Proud of you for making the decision to better yourself after years of thinking about it! I'm with you - there's a point where you realize that people are going to judge you regardless. May as well do what you want and what makes you happy! Your body, your life, your decisions. Thank you so much for reading and for your support! xoxoDelete
I don't think it's anyone's business to judge people that get plastic surgery.ReplyDelete
I also don't considering altering a body part that makes you unhappy as having low self-esteem.It's like outfits. Wearing one certain outfit makes you happier than another. It doesn't mean that your self-esteem is low. I mean, there are also people that are addicted to plastic surgery and thats a whole different subject, but all in all it takes a lot of courage to get plastic surgery. Thanks for sharing your story.
I totally agree with you. It's definitely a very personal decision and there's for sure instances where people take it too far. I think it's like everything - best in moderation with lots of thought behind it!Delete
I love that you are so honest with your followers and readers, Joelle. I'm all for feeling better about oneself, especially if it's something that bothers you that takes up so much energy and mental space. If you feel better and have no regrets, then it was the right thing for you!ReplyDelete
Thank you so much for reading Mary! I really appreciate it! I agree, after the experience I learned how powerful eliminating an insecurity can be - it opens up space for so much productive thought!Delete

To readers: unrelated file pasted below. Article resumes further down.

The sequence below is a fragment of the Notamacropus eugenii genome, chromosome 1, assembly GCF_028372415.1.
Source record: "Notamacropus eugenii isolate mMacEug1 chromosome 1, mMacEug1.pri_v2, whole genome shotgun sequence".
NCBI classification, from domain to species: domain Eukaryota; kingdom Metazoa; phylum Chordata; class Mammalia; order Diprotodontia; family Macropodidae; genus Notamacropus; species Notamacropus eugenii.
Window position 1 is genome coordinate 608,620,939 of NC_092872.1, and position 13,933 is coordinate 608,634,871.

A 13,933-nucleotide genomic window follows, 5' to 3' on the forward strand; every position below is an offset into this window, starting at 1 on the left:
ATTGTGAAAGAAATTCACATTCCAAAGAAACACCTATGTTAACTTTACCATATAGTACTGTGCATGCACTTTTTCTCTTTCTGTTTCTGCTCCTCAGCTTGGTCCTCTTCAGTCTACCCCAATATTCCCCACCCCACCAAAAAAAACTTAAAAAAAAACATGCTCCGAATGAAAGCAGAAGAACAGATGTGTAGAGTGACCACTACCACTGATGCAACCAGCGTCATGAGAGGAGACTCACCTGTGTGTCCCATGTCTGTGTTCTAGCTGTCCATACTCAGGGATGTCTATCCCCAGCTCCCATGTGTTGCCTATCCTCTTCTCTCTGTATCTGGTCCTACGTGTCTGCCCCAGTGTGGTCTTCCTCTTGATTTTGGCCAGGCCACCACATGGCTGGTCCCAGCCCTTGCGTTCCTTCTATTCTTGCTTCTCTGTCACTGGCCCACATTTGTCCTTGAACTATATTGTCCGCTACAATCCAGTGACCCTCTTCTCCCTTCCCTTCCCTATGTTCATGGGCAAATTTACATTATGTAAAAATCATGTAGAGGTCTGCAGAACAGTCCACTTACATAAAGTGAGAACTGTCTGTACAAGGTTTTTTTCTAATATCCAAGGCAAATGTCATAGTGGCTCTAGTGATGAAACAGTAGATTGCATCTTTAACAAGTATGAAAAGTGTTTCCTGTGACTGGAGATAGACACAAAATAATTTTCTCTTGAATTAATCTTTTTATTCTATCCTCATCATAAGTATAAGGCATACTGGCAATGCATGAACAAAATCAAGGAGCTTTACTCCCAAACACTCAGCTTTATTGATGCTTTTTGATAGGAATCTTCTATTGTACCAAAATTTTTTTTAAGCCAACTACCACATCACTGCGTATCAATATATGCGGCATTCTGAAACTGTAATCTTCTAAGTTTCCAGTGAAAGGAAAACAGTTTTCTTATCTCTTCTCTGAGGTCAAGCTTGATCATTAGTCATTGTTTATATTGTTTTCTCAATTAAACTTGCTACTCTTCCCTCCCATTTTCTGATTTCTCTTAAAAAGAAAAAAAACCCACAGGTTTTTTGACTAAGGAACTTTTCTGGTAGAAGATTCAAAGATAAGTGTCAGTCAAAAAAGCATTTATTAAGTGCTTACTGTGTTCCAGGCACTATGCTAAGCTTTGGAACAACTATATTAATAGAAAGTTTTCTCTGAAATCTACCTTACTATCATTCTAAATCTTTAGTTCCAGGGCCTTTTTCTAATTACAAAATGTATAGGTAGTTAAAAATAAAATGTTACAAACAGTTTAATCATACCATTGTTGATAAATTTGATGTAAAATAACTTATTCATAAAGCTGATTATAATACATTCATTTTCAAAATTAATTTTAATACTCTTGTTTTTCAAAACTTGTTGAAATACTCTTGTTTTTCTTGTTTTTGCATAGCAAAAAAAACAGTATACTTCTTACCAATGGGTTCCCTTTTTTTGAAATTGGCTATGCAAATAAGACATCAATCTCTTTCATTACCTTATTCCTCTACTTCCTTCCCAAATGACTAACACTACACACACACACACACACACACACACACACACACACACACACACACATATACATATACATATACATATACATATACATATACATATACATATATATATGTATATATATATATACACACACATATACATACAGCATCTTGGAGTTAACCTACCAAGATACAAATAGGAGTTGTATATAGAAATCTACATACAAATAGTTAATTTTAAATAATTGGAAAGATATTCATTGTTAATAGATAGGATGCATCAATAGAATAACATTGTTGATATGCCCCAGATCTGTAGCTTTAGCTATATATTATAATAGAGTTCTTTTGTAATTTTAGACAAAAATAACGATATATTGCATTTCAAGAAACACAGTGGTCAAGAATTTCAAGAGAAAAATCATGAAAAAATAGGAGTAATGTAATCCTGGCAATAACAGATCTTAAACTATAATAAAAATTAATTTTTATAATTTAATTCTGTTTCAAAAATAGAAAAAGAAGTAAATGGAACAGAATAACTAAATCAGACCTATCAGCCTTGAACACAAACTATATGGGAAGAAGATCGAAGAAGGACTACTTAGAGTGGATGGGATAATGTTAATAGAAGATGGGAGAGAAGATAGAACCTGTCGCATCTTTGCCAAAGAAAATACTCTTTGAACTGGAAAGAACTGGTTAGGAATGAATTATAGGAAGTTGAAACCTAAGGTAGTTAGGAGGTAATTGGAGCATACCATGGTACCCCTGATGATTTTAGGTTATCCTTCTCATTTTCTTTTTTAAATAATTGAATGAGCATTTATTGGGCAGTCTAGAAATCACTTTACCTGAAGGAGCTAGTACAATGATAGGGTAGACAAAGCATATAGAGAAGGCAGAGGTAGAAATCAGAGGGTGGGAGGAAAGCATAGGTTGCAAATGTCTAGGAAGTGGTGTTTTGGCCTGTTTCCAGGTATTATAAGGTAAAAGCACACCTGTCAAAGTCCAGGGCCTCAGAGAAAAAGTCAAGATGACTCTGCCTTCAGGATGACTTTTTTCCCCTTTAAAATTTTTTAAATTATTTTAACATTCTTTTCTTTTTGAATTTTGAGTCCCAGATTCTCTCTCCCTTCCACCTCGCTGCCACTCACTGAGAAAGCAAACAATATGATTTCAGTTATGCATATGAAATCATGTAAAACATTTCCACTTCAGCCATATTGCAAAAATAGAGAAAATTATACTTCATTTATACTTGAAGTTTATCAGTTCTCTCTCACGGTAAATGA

Thank you for sharing this Joëlle! I too have had a lifelong battle with my nose - and my teeth - so I understand the emotions that come along with all of this. I found out a couple of years ago that I have a deviated septum and that rhinoplasty may be a solution. I haven't done anything about it yet, but am seriously considering it. Along with the ability to fully breathe out of my nose, it would be amazing to finally be happy with something that has bothered me my entire life.ReplyDelete
I also agree that we can all do with less judgement. While knowing that judgement of others comes from our own insecurities, it can be pretty devastating when we're on the receiving end. I'll never fathom how complete strangers can pass judgement on someone online and make such cruel remarks.
Keep on being you and thank you for sharing these real stories with us. It's so appreciated!